Peker first accused the Pelikan group, a clique centered around Berat Albayrak, Erdogan’s son-in-law, and gave descriptions of bitter infighting among rival groups around Erdogan and of murky links between senior officials and the mob which are extremely damaging.
Peker exposed the illegal seizure of a marina by a government insider and the subsequent use of it for drug trafficking, and the death of a woman who filed a complaint of sexual assault against an AKP lawmaker. Peker had as many as four million viewers tuning in to his videos detailing his claims.
“Every day a different Pandora’s box is being opened,” Ahmet Davutoglu, a former prime minister who fell out with Erdogan and set up the opposition Future Party, said in a statement.
Organizational documents were leaked from the Turkish Youth Foundation (TUGVA), of which the president’s son, Bilal Erdogan, is one of the leaders. The information in these documents, published by El País, contains copies of correspondence with various municipal, provincial, and central government authorities, CVs, property records, account sheets, and even ‘lists of members of the foundation who are recommended to be placed in various state bodies’, from the management of educational establishments to positions within the police and armed forces.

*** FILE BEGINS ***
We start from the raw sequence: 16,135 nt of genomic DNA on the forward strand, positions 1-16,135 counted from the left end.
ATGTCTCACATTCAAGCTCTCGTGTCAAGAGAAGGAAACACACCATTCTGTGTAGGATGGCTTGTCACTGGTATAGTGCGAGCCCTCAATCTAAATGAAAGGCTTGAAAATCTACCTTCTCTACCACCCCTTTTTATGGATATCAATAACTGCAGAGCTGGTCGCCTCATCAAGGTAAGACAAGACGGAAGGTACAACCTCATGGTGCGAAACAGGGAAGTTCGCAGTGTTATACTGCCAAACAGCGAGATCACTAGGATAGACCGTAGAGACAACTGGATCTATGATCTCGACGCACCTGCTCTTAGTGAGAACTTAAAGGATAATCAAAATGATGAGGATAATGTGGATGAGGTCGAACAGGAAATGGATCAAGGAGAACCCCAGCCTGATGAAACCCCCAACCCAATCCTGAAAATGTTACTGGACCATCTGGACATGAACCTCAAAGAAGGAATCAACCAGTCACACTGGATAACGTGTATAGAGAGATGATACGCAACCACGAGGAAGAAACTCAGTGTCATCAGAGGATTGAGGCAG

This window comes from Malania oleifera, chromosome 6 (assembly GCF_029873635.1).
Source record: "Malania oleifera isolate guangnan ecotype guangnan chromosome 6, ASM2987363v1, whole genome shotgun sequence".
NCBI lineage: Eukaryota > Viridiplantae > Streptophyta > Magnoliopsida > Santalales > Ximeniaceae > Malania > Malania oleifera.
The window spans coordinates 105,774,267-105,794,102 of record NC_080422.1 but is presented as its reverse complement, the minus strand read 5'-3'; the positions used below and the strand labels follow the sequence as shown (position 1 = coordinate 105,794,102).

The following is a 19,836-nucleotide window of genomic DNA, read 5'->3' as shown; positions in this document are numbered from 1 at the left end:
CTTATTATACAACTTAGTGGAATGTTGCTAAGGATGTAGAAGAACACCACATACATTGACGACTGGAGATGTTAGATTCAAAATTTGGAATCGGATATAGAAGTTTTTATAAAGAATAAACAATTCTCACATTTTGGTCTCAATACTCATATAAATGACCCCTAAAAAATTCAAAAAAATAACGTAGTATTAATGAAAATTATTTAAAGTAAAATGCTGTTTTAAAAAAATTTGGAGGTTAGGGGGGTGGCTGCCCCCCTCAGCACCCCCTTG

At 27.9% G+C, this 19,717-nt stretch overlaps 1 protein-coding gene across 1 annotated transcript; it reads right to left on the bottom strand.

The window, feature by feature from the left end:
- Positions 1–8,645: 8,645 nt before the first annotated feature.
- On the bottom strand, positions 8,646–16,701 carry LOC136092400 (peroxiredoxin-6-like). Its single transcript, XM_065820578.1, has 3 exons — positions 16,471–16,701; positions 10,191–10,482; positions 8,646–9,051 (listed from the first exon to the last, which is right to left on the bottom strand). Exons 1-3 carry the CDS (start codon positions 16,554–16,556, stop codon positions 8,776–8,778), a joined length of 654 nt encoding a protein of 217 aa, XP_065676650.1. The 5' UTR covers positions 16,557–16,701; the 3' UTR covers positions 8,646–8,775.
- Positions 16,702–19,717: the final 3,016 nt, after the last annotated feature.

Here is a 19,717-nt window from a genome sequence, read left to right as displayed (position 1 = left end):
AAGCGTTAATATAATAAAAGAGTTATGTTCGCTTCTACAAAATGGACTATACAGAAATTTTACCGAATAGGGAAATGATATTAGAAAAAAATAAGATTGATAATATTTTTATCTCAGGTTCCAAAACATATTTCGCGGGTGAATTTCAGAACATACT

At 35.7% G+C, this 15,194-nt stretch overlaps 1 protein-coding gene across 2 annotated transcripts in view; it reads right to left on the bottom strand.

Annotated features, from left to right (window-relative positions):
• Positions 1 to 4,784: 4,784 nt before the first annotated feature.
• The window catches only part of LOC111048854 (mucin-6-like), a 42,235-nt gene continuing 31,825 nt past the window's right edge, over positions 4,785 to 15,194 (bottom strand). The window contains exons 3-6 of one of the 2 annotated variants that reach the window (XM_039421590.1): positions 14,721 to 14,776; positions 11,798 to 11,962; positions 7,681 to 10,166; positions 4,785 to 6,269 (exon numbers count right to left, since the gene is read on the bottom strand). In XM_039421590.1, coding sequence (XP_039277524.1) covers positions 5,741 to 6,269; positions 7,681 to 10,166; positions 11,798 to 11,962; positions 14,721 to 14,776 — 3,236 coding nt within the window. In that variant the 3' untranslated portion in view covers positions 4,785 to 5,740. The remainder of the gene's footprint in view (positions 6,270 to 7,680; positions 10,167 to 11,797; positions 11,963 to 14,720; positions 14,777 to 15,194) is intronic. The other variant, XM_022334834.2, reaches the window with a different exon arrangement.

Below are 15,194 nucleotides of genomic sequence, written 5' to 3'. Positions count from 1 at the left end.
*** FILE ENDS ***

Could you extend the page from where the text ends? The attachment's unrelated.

Turkey’s opposition has long accused the association of having become “a parallel state structure”. One of TUGVA’s former provincial directors, Tamer Ozsoy, said that all the information that has come to light “is just the tip of the iceberg”.
The standard of living for Turks has been reduced by hyperinflation and the lira’s collapse.
“Rising prices and a weak Turkish lira, alongside public dissatisfaction with widespread corruption, are damaging the government,” said Adeline Van Houtte, European analyst at Economist Intelligence Unit.
Muslim Brotherhood (MB) is a global organization with different groups and political entities united under a common political ideology. MB has been declared a terrorist organization in countries such as Egypt, Bahrain, Saudi Arabia, Russia, UAE, and Syria. Turkey has become a hub for exiled MB members after the Arab Spring, and since 2013, Qatar and Turkey have emerged as main supporters of MB.